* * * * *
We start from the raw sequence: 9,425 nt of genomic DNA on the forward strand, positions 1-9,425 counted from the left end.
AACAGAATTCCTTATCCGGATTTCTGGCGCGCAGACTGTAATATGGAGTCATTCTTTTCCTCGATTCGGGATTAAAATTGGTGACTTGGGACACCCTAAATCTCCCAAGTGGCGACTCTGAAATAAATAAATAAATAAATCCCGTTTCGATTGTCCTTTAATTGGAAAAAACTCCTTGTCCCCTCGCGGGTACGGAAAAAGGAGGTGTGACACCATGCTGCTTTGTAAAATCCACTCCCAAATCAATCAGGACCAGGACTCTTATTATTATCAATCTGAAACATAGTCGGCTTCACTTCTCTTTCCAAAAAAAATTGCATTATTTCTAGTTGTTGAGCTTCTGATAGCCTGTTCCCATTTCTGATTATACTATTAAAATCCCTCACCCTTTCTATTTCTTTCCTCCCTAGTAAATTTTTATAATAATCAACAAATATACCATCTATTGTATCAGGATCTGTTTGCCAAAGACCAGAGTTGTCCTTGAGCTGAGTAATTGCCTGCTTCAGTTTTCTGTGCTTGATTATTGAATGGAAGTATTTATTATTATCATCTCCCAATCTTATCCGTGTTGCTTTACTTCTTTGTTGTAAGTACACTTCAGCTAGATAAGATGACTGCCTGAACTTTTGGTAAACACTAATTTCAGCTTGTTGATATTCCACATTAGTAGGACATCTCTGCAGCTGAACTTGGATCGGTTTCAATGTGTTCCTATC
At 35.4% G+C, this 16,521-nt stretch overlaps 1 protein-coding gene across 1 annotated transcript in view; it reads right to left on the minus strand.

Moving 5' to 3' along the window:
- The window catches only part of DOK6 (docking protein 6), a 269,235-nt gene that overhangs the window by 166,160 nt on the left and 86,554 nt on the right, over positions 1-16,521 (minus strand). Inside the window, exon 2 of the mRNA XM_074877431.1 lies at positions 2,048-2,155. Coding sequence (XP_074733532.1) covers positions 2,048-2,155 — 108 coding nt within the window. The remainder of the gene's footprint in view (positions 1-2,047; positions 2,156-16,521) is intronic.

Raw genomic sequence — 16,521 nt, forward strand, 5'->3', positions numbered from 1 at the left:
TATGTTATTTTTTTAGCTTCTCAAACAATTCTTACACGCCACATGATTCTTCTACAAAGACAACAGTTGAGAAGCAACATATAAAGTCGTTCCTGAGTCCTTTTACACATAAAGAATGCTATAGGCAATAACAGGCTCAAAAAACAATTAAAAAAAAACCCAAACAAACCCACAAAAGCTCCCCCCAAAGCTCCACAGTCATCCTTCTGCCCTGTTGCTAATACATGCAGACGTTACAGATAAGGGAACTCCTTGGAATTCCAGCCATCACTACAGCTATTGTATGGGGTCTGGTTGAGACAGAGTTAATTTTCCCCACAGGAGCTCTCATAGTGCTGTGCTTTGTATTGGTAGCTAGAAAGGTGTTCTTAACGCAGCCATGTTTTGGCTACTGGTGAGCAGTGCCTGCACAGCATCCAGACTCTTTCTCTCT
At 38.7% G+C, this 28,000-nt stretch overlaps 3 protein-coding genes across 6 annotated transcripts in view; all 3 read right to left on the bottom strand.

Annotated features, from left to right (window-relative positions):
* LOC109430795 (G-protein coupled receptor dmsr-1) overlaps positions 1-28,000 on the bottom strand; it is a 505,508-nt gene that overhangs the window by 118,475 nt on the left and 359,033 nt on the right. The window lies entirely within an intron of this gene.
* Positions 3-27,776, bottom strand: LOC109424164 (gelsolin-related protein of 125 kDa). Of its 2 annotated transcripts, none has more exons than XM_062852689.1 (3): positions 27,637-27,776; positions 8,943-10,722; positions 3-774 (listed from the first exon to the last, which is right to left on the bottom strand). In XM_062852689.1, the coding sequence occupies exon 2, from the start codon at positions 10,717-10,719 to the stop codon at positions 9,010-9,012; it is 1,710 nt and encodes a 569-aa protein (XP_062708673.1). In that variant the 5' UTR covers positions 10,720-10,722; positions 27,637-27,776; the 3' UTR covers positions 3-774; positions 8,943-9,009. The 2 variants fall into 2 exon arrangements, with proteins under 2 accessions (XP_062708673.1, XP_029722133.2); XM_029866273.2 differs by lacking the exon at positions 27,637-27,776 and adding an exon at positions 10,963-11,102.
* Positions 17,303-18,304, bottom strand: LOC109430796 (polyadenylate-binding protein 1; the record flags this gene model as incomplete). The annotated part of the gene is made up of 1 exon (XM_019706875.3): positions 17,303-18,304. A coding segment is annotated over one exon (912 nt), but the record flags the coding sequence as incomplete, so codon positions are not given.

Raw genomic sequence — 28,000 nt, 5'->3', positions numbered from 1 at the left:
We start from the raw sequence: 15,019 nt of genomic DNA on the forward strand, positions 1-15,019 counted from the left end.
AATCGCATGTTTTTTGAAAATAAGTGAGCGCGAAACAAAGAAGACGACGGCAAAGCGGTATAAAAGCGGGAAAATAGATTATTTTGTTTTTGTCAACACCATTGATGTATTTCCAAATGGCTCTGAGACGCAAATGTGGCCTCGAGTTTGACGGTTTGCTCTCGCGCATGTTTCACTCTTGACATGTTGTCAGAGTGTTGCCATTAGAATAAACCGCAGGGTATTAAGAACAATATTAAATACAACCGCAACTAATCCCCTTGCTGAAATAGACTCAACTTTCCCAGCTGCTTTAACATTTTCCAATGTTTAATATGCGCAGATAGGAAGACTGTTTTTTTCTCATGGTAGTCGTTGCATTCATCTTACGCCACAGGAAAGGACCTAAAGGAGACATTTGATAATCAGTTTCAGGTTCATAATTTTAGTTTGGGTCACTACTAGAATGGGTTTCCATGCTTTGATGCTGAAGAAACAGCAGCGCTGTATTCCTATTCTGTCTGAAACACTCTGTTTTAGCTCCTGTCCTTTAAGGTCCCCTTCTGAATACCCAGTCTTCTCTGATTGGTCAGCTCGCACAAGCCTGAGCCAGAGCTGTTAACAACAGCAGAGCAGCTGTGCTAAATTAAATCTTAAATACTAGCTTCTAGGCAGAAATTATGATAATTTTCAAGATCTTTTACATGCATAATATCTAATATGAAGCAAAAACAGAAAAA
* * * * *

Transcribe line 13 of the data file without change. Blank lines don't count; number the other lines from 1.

Raw genomic sequence — 28,000 nt, 5'->3', positions numbered from 1 at the left: